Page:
The impact of supply chain issues in China on Tesla’s new battery factories in the United States and Germany means they are losing billions of dollars, according to the company’s multi-billionaire founder.
Elon Musk said in an interview that “It’s really like a giant roaring sound, which is the sound of burning money.” Speaking to Tesla Owners of Silicon Valley, a club for owners of the company’s signature electric cars, Musk added, “The factories in Berlin and Austin are gigantic money ovens right now.”
The contractor blamed Covid-related shutdowns in China, pointing in particular to the Shanghai freight hub, which he said was “very, very difficult” for Tesla, limiting production at so-called gigafactories with components blocked at the port. According to press reports, the company plans to use the downtime to update its facilities to move closer to its goal of producing around 22,000 cars per week.
Tesla this week warned of plans to lay off 3.5% of its global workforce after Musk separately said he had a “super bad feeling” about the economy. He called supply constraints the biggest threat to the company’s growth.
“The biggest part of our concern is how do we keep the factories going so we can pay people and not go bankrupt?” he said.
Musk said he expects the issues at the Austin factory to be ‘resolved very quickly’ but warned the process ‘requires a lot of attention and will take ‘more effort’ to bring this plant to high volume production than it took to build it. in the first place. He said the number of cars he was currently producing was “tiny”.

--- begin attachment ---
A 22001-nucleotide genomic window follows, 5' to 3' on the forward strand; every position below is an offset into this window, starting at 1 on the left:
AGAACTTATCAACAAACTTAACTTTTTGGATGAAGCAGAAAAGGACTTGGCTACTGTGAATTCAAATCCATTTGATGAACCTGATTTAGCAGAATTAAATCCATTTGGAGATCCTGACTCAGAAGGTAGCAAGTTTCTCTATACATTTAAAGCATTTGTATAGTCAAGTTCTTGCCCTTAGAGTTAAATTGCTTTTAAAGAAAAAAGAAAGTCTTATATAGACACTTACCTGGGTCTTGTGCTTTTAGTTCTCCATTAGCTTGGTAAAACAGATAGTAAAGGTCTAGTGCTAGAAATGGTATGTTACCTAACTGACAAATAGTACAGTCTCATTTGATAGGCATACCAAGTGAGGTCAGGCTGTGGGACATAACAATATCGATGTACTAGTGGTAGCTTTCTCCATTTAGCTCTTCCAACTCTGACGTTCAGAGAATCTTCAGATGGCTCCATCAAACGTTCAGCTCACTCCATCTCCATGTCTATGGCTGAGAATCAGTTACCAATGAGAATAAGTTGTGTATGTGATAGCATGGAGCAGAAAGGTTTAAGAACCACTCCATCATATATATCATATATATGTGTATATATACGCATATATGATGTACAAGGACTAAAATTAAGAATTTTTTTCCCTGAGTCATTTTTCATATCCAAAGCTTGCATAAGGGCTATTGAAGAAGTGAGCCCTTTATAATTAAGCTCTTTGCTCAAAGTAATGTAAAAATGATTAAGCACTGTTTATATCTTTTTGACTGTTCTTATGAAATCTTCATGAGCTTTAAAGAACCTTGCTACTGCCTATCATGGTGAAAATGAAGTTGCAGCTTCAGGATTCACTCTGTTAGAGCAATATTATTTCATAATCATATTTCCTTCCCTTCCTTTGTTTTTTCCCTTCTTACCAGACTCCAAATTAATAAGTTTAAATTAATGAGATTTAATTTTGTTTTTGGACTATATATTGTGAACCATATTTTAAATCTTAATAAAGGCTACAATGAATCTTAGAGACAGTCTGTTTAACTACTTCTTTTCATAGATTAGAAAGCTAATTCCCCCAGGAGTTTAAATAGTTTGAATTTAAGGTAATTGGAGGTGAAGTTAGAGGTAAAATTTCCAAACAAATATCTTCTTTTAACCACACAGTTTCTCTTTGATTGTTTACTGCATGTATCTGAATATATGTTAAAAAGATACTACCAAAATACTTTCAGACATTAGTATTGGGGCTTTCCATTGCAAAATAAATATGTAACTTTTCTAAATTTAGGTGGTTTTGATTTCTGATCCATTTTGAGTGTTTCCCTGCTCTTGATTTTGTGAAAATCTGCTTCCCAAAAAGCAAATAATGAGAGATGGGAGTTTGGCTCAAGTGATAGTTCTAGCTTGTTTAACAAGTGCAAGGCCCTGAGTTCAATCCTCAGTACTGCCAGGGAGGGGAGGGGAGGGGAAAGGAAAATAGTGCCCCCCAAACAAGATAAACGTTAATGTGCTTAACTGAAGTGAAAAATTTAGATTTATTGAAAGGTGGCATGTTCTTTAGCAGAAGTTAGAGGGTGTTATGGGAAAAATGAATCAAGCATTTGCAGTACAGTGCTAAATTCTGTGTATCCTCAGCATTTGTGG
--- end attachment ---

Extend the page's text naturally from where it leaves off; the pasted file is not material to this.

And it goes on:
The Berlin factory’s struggles weren’t as severe, with Musk saying it was in a “slightly better position”. The German factory uses a more conventional battery, the “2170”, while the Austin factory used the more modern “4680” model, which is more prone to supply chain issues.
Musk, one of the richest men in the world, is no stranger to controversy or current affairs. Its $44 billion Twitter offering is caught in lags related to the number of active users on the social networking site. There have also been doubts over how he will finance the bid.
The entrepreneur said in February 2021 that Tesla would accept Bitcoin as payment for its cars, before withdrawing the policy in May.